Document Type

Presentation - Oral - to academic peers, less than or equal to 1 hour

SNAP To It! New Graduates Transition to the Real World of Nursing



Date of Activity

Fall 9-29-2022


Purpose and Aims: To determine if a pre-licensure transition to practice program, the Student Nurse Assistant Program (SNAP) eased role transition from nursing student to a licensed working RN in their first year on the job.

Description, Background and Significance: NGNs can experience “reality shock” during the transition from nursing student to NGN. SNAP hires high-functioning students from a University based undergraduate BS nursing program in a nursing assistant role to socialize them to the organization as prospective employees, and create a steady pipeline of nursing assistants for a large suburban medical center.

Methodology: A 12-question structured interview was conducted with 20 newly hired NGNs that participated in SNAP as students. Interviews were done one-on-one by phone ranging from 10-15 minutes and were recorded. Recordings were transcribed and evaluated for themes.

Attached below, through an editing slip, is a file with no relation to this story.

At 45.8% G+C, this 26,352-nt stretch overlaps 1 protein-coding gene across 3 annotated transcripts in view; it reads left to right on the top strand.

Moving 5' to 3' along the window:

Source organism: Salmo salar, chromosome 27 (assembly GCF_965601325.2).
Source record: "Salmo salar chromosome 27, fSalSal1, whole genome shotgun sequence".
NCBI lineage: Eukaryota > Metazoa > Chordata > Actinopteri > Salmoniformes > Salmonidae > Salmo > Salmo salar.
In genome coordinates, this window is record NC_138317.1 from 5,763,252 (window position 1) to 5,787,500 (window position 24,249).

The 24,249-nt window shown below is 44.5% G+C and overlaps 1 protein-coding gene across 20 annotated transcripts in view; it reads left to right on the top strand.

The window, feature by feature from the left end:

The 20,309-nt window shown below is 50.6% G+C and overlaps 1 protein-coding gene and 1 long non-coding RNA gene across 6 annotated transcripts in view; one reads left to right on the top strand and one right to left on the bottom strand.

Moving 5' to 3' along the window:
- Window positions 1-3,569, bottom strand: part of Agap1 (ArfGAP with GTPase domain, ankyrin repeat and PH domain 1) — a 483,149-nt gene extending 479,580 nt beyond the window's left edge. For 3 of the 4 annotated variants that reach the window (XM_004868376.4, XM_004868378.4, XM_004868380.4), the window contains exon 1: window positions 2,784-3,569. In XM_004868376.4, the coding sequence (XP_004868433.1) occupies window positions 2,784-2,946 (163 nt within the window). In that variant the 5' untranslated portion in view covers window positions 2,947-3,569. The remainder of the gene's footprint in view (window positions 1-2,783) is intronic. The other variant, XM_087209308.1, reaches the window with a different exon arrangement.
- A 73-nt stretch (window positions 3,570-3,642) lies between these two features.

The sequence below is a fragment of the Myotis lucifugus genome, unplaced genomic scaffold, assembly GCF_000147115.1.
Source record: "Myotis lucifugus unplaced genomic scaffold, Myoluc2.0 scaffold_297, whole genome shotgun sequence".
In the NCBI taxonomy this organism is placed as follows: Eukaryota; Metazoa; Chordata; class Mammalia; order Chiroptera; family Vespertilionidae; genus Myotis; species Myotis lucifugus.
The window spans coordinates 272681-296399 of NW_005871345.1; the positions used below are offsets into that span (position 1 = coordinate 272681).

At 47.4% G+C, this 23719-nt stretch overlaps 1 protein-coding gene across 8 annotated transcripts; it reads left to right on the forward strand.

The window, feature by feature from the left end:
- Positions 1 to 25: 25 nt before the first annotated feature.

Findings: Interviewees participated in SNAP for at least one year. Eighteen out of 20 interviewees said that participating in SNAP eased their transition to practice by helping them to gain familiarity with their unit staff and workflow. They liked the flexibility of choosing when to work and liked working while going to school. Spending a longer time caring for patients compared to their nursing school clinicals was seen as an advantage. Interviewees felt more empowered, organized, and adept at interacting with patients. All interviewees would recommend the SNAP program to current students and would advise them to work hard because their performance could lead to the job they want after graduation.

Implications for nursing: Transition from nursing student to working RN can be a difficult adjustment. Our academic-service partnership simultaneously provides needed nursing assistant personnel to a large hospital while providing paid exposure to potential future work setting opportunities for nursing students. Pre-licensure programs like SNAP could lead to greater retention of new graduate nurses.

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